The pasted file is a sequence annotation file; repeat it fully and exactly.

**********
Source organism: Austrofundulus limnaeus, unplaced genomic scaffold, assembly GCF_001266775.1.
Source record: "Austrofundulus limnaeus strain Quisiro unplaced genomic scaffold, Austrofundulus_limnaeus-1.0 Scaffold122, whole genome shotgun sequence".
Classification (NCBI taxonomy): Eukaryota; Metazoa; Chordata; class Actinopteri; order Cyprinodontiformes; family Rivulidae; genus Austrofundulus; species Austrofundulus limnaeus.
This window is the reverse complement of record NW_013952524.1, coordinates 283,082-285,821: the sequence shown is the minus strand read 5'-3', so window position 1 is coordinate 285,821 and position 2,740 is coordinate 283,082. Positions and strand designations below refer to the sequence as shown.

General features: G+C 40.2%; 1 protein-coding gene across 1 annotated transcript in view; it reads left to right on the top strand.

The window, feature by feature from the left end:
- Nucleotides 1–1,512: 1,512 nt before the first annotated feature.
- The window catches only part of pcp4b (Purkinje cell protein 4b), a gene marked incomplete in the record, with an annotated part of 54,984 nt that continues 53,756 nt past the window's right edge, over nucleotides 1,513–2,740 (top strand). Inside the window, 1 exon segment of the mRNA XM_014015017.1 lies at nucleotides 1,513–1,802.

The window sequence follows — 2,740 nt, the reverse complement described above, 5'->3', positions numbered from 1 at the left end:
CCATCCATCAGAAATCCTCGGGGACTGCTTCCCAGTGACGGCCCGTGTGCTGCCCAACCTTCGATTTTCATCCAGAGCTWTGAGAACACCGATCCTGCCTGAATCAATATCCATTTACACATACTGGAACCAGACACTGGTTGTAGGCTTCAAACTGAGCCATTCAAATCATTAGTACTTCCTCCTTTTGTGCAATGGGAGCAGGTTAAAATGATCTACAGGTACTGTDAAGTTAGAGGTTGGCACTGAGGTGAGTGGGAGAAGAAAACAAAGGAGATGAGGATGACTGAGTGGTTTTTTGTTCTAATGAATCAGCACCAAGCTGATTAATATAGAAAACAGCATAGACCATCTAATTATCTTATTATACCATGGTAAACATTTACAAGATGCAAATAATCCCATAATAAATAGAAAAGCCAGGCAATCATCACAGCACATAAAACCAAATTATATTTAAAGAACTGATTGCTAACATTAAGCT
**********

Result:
Source organism: Austrofundulus limnaeus, unplaced genomic scaffold, assembly GCF_001266775.1.
Source record: "Austrofundulus limnaeus strain Quisiro unplaced genomic scaffold, Austrofundulus_limnaeus-1.0 Scaffold122, whole genome shotgun sequence".
Classification (NCBI taxonomy): Eukaryota; Metazoa; Chordata; class Actinopteri; order Cyprinodontiformes; family Rivulidae; genus Austrofundulus; species Austrofundulus limnaeus.
This window is the reverse complement of record NW_013952524.1, coordinates 283,082-285,821: the sequence shown is the minus strand read 5'-3', so window position 1 is coordinate 285,821 and position 2,740 is coordinate 283,082. Positions and strand designations below refer to the sequence as shown.

General features: G+C 40.2%; 1 protein-coding gene across 1 annotated transcript in view; it reads left to right on the top strand.

The window, feature by feature from the left end:
- Nucleotides 1–1,512: 1,512 nt before the first annotated feature.
- The window catches only part of pcp4b (Purkinje cell protein 4b), a gene marked incomplete in the record, with an annotated part of 54,984 nt that continues 53,756 nt past the window's right edge, over nucleotides 1,513–2,740 (top strand). Inside the window, 1 exon segment of the mRNA XM_014015017.1 lies at nucleotides 1,513–1,802.

The window sequence follows — 2,740 nt, the reverse complement described above, 5'->3', positions numbered from 1 at the left end:
CCATCCATCAGAAATCCTCGGGGACTGCTTCCCAGTGACGGCCCGTGTGCTGCCCAACCTTCGATTTTCATCCAGAGCTWTGAGAACACCGATCCTGCCTGAATCAATATCCATTTACACATACTGGAACCAGACACTGGTTGTAGGCTTCAAACTGAGCCATTCAAATCATTAGTACTTCCTCCTTTTGTGCAATGGGAGCAGGTTAAAATGATCTACAGGTACTGTDAAGTTAGAGGTTGGCACTGAGGTGAGTGGGAGAAGAAAACAAAGGAGATGAGGATGACTGAGTGGTTTTTTGTTCTAATGAATCAGCACCAAGCTGATTAATATAGAAAACAGCATAGACCATCTAATTATCTTATTATACCATGGTAAACATTTACAAGATGCAAATAATCCCATAATAAATAGAAAAGCCAGGCAATCATCACAGCACATAAAACCAAATTATATTTAAAGAACTGATTGCTAACATTAAGCT